Clients using the Update API are required to set up a local database and to perform an initial
download of the Safe Browsing lists they want to work with. To get going, you can build and deploy
safebrowsing Go package (or use the package to model your own implementation). For more information
Database updatesTo ensure protection against the latest threats, clients are strongly encouraged to regularly update their local Safe Browsing lists using the threatListUpdates.fetch method. The threatListUpdates.fetch request specifies the lists to be updated. If clients have memory or bandwidth limitations, they can also use the request to set update constraints (see Update Constraints). The threatListUpdates.fetch response returns either a full update or partial update for each list, as explained below.
Full updates are returned when the client leaves the
state field in the
empty or when the server determines a full update is required. For full updates, only
additions are returned. The client is
expected to clear the local database before applying the updates and performing the
Full updates are returned when the client sends the initial request for a list. In this case, the
state field in the request is left empty (because there is no value to provide) and the
field in the response returns the initial state for the local list. Full updates are also returned
when the client purposely leaves the
state field empty on subsequent requests. This will force a full
update and return a new state in the
newClientState field of the response.
Occasionally, the Safe Browsing server returns a full update when only a partial update was requested by the client. This may happen when the client initially downloads a small version of the list and then updates to a larger version of the list; the server will simply return a full update with the entire list. This may also happen if the client hasn't downloaded data in a long time and requests a partial update; again, the server will simply return a full update with the entire list.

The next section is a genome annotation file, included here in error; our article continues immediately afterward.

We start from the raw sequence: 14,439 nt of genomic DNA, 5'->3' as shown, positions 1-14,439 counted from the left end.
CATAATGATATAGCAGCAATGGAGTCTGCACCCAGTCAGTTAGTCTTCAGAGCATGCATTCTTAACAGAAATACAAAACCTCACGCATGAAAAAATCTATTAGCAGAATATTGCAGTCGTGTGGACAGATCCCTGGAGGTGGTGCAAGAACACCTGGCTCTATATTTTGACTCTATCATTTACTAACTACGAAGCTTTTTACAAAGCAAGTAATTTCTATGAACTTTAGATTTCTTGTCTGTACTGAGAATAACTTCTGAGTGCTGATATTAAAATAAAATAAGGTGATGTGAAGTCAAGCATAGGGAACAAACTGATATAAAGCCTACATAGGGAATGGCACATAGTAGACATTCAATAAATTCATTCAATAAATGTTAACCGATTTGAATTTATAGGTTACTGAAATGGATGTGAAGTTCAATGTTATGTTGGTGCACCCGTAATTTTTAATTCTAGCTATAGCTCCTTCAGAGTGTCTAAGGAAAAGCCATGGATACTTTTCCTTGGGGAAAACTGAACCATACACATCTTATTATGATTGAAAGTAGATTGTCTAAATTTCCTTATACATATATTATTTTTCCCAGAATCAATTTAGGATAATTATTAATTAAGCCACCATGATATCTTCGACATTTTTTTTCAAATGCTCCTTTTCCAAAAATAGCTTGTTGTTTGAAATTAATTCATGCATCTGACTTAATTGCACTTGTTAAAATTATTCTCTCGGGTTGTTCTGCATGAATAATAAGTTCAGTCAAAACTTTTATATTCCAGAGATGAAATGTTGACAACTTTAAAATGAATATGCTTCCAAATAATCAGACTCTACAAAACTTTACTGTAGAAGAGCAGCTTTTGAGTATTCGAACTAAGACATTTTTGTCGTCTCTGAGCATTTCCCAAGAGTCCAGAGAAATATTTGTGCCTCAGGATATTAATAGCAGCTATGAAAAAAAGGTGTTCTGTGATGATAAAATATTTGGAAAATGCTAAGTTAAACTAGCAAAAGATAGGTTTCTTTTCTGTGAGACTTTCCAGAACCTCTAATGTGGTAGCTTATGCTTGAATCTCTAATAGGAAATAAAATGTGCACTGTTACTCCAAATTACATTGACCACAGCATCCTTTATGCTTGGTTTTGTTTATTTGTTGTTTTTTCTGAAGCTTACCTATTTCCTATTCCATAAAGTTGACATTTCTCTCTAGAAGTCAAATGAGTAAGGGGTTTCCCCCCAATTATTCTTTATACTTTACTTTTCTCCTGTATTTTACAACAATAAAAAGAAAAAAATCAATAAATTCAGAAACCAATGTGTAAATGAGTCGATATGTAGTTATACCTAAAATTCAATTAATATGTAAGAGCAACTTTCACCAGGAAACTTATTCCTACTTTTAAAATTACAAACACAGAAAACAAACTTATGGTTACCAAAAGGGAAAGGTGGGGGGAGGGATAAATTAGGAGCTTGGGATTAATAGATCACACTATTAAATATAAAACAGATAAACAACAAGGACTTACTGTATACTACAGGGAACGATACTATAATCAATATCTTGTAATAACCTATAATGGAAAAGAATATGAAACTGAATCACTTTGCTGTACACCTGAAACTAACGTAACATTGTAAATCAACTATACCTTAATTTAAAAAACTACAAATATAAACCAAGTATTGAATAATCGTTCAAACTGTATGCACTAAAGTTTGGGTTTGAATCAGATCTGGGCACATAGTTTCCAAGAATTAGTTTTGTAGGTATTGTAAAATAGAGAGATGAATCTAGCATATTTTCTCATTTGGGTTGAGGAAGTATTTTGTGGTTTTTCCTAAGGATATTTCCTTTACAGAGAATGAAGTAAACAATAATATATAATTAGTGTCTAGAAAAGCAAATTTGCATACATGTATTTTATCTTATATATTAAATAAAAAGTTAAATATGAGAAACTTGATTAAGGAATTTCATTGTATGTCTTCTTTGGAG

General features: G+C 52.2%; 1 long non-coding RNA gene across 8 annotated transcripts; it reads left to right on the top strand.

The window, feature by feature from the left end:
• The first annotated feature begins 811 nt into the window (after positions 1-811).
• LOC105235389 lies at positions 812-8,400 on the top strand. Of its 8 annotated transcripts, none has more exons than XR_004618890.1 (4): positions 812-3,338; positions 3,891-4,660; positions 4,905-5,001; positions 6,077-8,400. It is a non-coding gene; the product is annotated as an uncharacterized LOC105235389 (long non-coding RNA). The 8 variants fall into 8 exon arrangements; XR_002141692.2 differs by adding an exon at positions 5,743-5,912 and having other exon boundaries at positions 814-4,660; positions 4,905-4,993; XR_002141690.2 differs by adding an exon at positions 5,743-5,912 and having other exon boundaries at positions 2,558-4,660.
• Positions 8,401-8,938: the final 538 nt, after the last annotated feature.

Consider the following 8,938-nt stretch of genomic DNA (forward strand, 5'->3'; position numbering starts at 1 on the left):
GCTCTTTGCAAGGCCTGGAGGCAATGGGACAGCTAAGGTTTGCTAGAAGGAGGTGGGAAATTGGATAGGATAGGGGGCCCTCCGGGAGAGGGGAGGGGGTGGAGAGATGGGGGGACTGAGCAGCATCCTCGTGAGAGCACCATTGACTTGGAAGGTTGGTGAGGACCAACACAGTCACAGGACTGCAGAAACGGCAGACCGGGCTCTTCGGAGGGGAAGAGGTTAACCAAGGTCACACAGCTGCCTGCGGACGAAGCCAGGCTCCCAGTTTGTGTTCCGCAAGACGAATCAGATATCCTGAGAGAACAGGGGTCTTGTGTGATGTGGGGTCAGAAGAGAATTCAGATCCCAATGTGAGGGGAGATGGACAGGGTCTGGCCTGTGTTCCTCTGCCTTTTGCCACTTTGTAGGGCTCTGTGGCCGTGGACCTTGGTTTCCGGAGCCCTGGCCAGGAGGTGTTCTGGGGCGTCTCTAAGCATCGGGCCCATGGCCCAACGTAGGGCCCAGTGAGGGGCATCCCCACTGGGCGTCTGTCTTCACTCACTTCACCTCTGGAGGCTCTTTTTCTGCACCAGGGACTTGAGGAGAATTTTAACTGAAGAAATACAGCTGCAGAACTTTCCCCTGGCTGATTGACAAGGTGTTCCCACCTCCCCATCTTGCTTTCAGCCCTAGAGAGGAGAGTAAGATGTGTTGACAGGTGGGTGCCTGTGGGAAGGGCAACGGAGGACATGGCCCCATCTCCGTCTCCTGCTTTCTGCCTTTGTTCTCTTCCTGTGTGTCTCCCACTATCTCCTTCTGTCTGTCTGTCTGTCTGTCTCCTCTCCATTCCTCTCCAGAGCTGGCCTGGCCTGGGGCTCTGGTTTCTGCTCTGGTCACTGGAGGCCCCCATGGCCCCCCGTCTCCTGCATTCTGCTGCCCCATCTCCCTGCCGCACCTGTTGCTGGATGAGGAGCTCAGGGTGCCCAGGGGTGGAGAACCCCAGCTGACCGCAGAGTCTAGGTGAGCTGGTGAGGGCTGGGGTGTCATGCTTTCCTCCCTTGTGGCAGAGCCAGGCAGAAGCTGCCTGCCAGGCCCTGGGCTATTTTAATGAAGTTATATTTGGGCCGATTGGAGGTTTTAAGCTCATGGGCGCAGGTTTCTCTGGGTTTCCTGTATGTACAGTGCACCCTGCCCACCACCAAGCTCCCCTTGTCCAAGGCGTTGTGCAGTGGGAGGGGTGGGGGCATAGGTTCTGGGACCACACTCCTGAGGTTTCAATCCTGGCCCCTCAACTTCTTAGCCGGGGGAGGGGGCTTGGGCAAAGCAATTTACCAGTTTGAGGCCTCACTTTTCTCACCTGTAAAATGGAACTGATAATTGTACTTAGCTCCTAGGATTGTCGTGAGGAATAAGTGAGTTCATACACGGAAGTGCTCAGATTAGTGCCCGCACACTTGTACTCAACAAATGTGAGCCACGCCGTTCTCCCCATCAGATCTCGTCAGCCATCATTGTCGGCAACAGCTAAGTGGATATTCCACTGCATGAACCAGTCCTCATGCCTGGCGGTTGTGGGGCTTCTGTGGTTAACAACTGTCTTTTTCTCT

Partial updates are returned when the client supplies a value for the
state field in the
(the exception, as noted above, is when the server determines a full update is required). For
partial updates, both additions and
removals are returned. The client updates
the lists in the local database (applying the removals before the additions) and then performs the
Additions are SHA256 hash prefixes that should be added to the local database. The vast majority of hash prefixes are 4 bytes long but some hash prefixes may have any length between 4 and 32 bytes. Therefore, multiple sets of additions could be returned; for example, one containing the 4-byte prefixes and one containing 5-byte prefixes.
If the client supports compression, the response may be compressed using Rice compression. However, only 4-byte hash prefixes get compressed. Longer hash prefixes are always sent in uncompressed, raw format (see Compression).
Removals are zero-based indices in the lexicographically-sorted client database pointing at entries that should be removed from the local database. Only one set of removals will be returned.
If the client supports compression, "rice hashes" and "rice indices" are returned. If compression is not supported, "raw hashes" and "raw indices" are returned (see Compression).
When the threatListUpdates.fetch response is returned—with either a full update or a partial update—the client is expected to perform a validation check.
The client first updates the lists in the local database (applying the removals before the additions). The client then computes the SHA256 hash of the (lexicographically sorted) local list and compares it to the checksum returned in the response. If the two values are equal, the Safe Browsing list is considered "correct."
If the two values are not equal, the Safe Browsing list is considered "corrupt." The client must
clear the list from the database and reissue a second update with the
state field set
to the empty string; this will force a full update and return a brand new list and state.